20 credits at level HE7
The purpose of this module is to develop students knowledge and understanding of the dynamics associated with economically, balancing supply with demand for embodiment goods and operating materials in the organisational context, taking into account the necessary information requirements.
In doing so, it will assist students to apply appropriate rationale to decisions relating to the pursuit of efficiency and effectiveness in the acquisition and deployment of material resources.
On completion, students will be better able to:
Evaluate the dynamic nature of the challenges associated with matching supply with demand.
Debate the ideas of value and utility in provisioning, and critically evaluate approaches to their maximization.
Assess and employ appropriate methodologies in organisational provisioning
Evaluate concepts relating to movement and inertia in key elements of the supply chain.
Synthesise knowledge of the influence of power, trust and dependency in supply dynamics.
Critically appraise competing and complementary approaches to relationships and their management.
Recognise risk, barriers, decoupling points and conflicts in supply, and manage their mitigation or removal.
Recognise and adapt to the external forces acting upon supply chains
Discussion of dynamics
Dynamics in the supply chain
Balance and compromise
Supply, demand, price
Basic economic considerations
Value and utility creation
Concepts of value and utility
Creation of value and utility
Destruction of value
Key variables and their management
MRP, MRP2, DRP, ERP
Dynamics of push systems
Dynamics of pull systems
Flow and its inhibitors
Flow, momentum and inertia in supply chains
Flow of funds
Flow of value
Information, distortion and amplification
Risk and uncertainty
Risk and probability
Relationships and tensions
External dynamic forces
Global warming and sustainability
Legislation and directives
Use will be made of lectures and online resources for the formal dissemination of information.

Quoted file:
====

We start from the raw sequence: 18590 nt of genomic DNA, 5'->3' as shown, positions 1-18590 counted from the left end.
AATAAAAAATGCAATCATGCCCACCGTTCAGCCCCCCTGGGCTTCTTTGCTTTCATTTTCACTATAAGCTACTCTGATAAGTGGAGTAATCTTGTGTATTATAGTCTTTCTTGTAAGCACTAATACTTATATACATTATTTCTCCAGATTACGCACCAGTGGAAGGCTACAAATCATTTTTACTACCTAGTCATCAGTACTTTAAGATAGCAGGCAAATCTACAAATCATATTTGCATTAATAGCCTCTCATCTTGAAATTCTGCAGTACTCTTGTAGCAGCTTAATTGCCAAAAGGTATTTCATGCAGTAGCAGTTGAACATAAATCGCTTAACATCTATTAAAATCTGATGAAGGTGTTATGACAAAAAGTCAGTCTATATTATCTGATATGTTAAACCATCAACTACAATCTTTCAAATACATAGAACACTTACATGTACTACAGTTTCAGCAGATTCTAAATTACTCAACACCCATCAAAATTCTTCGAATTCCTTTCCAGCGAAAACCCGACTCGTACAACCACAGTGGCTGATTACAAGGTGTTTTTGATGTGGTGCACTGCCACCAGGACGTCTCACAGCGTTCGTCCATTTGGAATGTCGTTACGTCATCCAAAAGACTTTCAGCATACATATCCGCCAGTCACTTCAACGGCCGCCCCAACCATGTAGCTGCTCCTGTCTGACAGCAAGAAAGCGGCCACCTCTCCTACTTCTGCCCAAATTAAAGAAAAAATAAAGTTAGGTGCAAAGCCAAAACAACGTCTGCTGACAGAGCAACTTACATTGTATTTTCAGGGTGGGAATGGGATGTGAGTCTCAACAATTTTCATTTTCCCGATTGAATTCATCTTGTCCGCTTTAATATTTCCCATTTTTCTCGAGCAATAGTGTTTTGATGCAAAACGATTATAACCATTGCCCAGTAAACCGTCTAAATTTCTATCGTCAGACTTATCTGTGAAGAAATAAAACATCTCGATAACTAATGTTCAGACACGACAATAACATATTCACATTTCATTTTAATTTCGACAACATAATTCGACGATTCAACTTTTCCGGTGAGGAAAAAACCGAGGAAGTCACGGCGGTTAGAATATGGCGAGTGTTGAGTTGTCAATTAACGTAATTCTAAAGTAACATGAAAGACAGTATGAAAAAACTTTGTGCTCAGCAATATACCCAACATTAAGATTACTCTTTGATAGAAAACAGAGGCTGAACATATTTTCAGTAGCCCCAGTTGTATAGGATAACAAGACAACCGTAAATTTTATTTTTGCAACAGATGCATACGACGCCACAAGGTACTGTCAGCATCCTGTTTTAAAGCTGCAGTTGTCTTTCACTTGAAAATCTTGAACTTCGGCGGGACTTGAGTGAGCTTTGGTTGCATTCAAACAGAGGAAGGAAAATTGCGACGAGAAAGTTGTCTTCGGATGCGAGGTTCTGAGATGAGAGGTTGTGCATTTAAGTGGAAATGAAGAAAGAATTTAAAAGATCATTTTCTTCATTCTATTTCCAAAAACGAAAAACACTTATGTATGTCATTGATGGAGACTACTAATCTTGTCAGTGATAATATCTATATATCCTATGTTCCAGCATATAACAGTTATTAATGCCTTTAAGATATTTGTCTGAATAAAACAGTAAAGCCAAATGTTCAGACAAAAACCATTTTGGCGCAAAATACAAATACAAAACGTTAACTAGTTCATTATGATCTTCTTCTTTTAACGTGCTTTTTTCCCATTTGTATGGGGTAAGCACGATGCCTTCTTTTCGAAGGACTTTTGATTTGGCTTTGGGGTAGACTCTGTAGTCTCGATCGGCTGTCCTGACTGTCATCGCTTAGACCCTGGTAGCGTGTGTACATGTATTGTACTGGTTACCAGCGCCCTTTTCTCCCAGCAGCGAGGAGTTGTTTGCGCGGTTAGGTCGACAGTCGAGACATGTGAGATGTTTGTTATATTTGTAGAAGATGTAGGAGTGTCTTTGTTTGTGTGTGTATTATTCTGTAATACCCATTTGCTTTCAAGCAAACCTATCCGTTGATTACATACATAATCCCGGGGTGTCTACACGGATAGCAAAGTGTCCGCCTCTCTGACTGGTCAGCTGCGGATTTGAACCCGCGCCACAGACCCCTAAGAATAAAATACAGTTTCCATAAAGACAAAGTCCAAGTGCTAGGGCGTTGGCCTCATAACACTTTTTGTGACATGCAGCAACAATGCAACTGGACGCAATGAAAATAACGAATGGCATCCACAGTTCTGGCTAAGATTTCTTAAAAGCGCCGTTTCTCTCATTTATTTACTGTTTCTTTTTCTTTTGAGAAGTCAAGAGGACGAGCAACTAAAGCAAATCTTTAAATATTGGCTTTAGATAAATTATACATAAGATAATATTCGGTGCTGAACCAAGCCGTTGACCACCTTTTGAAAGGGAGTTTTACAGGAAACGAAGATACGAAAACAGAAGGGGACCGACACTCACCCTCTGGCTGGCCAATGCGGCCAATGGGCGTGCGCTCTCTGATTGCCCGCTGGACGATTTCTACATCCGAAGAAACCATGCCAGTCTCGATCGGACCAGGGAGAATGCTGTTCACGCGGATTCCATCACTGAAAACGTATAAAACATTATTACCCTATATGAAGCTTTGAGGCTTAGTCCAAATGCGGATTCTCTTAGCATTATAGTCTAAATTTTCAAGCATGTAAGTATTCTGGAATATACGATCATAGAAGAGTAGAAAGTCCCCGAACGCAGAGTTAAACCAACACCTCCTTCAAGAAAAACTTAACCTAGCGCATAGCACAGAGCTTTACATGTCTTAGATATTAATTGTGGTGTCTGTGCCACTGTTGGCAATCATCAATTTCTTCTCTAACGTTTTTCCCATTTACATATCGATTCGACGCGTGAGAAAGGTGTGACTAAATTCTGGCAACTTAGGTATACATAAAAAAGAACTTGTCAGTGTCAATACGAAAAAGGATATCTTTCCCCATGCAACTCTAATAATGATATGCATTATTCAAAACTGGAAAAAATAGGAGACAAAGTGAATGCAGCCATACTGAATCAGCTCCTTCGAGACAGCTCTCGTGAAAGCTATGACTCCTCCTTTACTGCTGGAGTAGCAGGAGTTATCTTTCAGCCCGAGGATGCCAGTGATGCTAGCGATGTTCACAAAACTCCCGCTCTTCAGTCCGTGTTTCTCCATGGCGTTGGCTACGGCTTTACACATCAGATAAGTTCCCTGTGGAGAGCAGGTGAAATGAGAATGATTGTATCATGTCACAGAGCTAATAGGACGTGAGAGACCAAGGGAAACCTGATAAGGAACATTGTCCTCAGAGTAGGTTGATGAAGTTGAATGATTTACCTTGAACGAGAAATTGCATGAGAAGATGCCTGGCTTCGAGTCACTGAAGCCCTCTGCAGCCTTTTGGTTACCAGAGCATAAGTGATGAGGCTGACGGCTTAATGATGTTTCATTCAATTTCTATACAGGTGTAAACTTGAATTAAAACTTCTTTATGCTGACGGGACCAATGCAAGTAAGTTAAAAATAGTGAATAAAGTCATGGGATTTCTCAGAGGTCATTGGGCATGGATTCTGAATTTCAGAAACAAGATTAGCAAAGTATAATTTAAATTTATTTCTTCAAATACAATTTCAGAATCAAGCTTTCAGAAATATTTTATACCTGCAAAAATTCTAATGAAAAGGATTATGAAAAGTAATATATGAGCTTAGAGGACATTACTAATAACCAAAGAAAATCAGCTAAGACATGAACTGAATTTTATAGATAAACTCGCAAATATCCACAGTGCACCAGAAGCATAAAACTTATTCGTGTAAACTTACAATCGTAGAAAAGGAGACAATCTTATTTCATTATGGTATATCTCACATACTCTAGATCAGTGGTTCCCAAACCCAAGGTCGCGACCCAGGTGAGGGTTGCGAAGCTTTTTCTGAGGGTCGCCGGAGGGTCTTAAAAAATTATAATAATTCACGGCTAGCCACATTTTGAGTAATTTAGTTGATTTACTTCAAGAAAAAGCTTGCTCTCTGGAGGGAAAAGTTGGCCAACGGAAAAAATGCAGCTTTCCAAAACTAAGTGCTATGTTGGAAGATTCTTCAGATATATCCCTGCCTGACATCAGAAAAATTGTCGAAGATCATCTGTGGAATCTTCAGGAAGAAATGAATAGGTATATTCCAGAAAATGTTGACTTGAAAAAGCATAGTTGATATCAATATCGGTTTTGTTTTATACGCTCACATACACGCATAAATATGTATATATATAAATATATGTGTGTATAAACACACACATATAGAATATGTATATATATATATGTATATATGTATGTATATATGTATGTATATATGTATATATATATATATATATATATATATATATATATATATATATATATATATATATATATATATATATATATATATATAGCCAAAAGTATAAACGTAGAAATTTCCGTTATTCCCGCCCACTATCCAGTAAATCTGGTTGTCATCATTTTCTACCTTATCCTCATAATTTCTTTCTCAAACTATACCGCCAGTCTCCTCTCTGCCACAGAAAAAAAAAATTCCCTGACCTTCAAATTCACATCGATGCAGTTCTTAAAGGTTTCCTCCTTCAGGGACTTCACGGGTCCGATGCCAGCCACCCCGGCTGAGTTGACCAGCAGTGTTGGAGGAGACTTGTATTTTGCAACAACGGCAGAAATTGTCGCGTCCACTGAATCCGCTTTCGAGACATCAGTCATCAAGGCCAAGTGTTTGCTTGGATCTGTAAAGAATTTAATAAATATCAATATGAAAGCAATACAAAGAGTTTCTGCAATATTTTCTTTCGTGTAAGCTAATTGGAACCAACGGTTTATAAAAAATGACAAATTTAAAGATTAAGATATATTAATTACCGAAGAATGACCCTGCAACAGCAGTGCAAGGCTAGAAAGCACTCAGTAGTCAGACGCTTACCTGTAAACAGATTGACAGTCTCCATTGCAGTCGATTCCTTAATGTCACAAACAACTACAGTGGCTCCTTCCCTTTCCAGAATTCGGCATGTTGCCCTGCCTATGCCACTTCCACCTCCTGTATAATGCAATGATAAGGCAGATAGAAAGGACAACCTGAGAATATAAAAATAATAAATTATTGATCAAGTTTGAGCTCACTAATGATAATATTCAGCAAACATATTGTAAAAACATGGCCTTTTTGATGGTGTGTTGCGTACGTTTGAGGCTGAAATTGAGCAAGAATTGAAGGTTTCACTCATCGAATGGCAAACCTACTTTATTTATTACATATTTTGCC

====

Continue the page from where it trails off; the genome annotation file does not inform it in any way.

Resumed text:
Practical sessions will take place allow students to explore the concepts in greater depth.
The learning hours for this module are made up of the following components:
Workshops Sessions = 40 hours
Examination = 2 hours
SUB TOTAL 42
Background reading and research for assessments 138
when you have successfully completed this module you will:
to demonstrate that you have achieved the learning outcome you will:
|1.||have demonstrated a critical understanding of the key dynamics associated with provisioning.||Synthesise the nature of provisioning strategy and operations, demonstrating knowledge of the main tensions, external dynamic forces, and "cause and effect" factors normally encountered.|
|2.||be able to explain the concepts of value, utility and waste (VUW) in provisioning and identify and critically appraise VUW management tools.||
critically appraise and review contemporary ideas relating to VUW
Select, justify and apply appropriate methods in the management of value in the supply chain
|3.||have articulated the nature of power, trust and dependency in the supply chain, and develop appropriate coping strategies||develop and justify management approaches that appropriately reflect sources of power in commercial relationships.|
|4.||be able to identify and critique common obstacles and barriers in supply dynamics, and select approaches to their mitigation or removal.||evaluate established approaches to the reduction or removal of barriers, and develop ideas for new approaches.|
|5.||be able to critically analyse the spectrum of the possible types of provisioning relationship and take steps to engineer appropriate relationships for a given scenario||synthesise the main types of commercial relationship and formulate justifiable approaches to their establishment and management|
|6.||have critically reviewed, consolidated and understood developing body of knowledge.||present information in a professional manner drawing on a variety of academic and professional sources.|
Your achievement of the learning outcomes for this module will be tested as follows:
|Description||3500 Case-study Report||2 hour closed book examination|
There are no prerequisites for this module.
No restrictions apply.
Christopher, M (1998) Logistics and supply chain management : strategies for reducing cost and improving service. 2nd ed. London : Financial Times Pitman
Baily, P., Farmer, D., Crocker, B. and Jessop, D. (2008) Procurement Principles and Management, Harlow: Pearson
Sako, M. (2008) Price, Quality and Trust: Inter-firm Relations in Britain and Japan, Cambridge: Cambridge University Press
Slack, N, Chambers, S, Harland, C, Harrison, A, and Johnston, R, (2008), Operations Management . 4th ed. Harlow: Financial times, Prentice Hall.
Supply chain management review
The journal of supply chain management
The international journal of logistics management
International journal of logistics
Purchasing and supply management
|Host Subject Group:||Business Logistics and Information Systems|
|User Name||Date Accessed||Action|